An award-winning author who grew up in East Los Angeles, Morales has said many of his ideas come from real life experiences. For example, The Brick People (Arte Público Press), which tells the story of an immigrant family settling in Simons, California in the early 1900s and going to work for Simons Brick Company, parallels the lives of Morales's parents, who lived in Simons and worked for the same company.
The award is named for Luis Leal, professor of Chicana and Chicano Studies at UCSB, who is internationally recognized as one of the leading scholars of Chicano and Latino literature. He will celebrate his 100th birthday this year. Morales will receive the Luis Leal Award at the Santa Barbara Book & Author Festival on September 29 at 3:15 p.m. at the Faulkner Gallery in the Santa Barbara Public Library. Previous recipients of the Leal Award include Helena María Viramontes, Oscar Hijuelos, Rudolfo Anaya, and Denise Chávez. For more information, visit the UCSB website.
◙ Ana Castillo will be reading and signing her new book, The Guardians (Random House), at IMIX Bookstore, 5052 Eagle Rock Blvd., Los Angeles, CA 91114. Website: http://www.imixbooks.com/.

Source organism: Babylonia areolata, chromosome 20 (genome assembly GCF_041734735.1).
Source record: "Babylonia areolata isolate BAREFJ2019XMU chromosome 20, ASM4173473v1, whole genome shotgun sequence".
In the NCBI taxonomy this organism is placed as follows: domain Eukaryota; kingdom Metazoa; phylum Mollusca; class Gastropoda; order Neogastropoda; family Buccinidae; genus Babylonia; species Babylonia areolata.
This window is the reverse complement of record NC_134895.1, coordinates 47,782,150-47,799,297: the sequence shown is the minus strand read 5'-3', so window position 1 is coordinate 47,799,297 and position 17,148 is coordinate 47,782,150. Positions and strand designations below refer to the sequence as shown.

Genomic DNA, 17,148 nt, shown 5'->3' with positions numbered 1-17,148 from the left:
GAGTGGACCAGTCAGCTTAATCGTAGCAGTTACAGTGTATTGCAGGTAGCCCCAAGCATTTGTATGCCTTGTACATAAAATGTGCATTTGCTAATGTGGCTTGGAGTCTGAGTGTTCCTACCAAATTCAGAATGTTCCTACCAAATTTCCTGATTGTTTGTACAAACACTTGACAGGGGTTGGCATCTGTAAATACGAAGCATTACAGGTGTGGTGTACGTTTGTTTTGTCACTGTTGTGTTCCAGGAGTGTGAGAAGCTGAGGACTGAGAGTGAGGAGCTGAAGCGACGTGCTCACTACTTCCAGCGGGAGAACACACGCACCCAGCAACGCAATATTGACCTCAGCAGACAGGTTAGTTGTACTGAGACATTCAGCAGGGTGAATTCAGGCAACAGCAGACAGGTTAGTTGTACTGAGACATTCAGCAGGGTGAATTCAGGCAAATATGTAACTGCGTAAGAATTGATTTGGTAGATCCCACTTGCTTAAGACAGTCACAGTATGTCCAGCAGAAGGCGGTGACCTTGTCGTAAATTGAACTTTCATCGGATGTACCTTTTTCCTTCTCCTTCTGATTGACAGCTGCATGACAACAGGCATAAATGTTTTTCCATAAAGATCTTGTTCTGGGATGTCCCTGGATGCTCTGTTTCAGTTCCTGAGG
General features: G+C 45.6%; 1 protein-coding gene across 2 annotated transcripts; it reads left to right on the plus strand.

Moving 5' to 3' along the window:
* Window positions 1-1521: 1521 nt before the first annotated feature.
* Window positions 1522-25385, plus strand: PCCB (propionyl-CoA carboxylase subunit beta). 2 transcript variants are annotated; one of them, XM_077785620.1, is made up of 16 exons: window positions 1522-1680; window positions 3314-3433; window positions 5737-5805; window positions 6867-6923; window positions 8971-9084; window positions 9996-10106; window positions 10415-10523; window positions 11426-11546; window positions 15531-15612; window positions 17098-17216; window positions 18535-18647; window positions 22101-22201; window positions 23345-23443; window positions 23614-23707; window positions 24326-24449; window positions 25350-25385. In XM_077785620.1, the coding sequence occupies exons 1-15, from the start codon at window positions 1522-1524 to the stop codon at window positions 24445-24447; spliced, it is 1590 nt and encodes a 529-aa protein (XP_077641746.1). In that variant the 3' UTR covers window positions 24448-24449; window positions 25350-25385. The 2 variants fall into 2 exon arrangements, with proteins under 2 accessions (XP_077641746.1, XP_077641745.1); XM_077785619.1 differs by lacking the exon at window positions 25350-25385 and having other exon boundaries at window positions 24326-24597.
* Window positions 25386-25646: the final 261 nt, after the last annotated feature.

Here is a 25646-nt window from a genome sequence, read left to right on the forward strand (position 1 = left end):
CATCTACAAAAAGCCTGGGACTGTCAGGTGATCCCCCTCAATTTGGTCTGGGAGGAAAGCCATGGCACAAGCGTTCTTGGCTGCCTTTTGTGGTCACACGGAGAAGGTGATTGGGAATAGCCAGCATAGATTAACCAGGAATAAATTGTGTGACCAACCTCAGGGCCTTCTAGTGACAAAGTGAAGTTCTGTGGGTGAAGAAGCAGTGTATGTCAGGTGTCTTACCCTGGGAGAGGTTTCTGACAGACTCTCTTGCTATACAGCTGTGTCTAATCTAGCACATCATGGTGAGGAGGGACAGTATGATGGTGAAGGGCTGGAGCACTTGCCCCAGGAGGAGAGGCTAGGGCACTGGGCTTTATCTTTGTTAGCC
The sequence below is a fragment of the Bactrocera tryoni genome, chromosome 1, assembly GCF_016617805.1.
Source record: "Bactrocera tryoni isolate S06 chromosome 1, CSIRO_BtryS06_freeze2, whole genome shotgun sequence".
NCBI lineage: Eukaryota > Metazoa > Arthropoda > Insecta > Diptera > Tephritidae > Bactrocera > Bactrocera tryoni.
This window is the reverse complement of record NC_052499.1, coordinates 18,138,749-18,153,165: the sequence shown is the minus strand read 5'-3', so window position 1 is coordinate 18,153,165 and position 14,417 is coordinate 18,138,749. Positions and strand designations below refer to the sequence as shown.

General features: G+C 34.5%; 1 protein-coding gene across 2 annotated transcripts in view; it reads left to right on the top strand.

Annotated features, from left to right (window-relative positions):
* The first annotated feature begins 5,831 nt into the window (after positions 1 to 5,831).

WHEN: Wednesday, August 1, 2007
TIME: 7:00 p.m.
Ana Castillo is the author of Peel My Love Like an Onion, So Far From God (a New York Times Notable Book), Sapogonia, and The Mixquiahuala Letters (winner of the American Book Award), as well as the short story collection, Loverboys. Her books of poetry include My Father Was a Toltec, I Ask the Impossible, and Watercolor Women Opaque Men (a novel in verse). She is the recipient of a Carl Sandburg Prize and a Southwestern Booksellers Award. She lives in New Mexico.
Praise for The Guardians:
“Ana Castillo is a formidable presence on the American scene… The characters are as real and quirky as your own neighbors, though you start to realize they are also people you have probably never met before. A vital work of healing and astonishment from a medicine-woman at full power. America needs to read this story.” –Luis Alberto Urrea, author of The Hummingbird’s Daughter
“Ana Castillo is a fearless storyteller… This brave, unflinching novel shows the tragic consequences that come from not facing what is happening in our communities to those without true guardians to protect them.” –Julia Alvarez, author of Once Upon a Quinceañera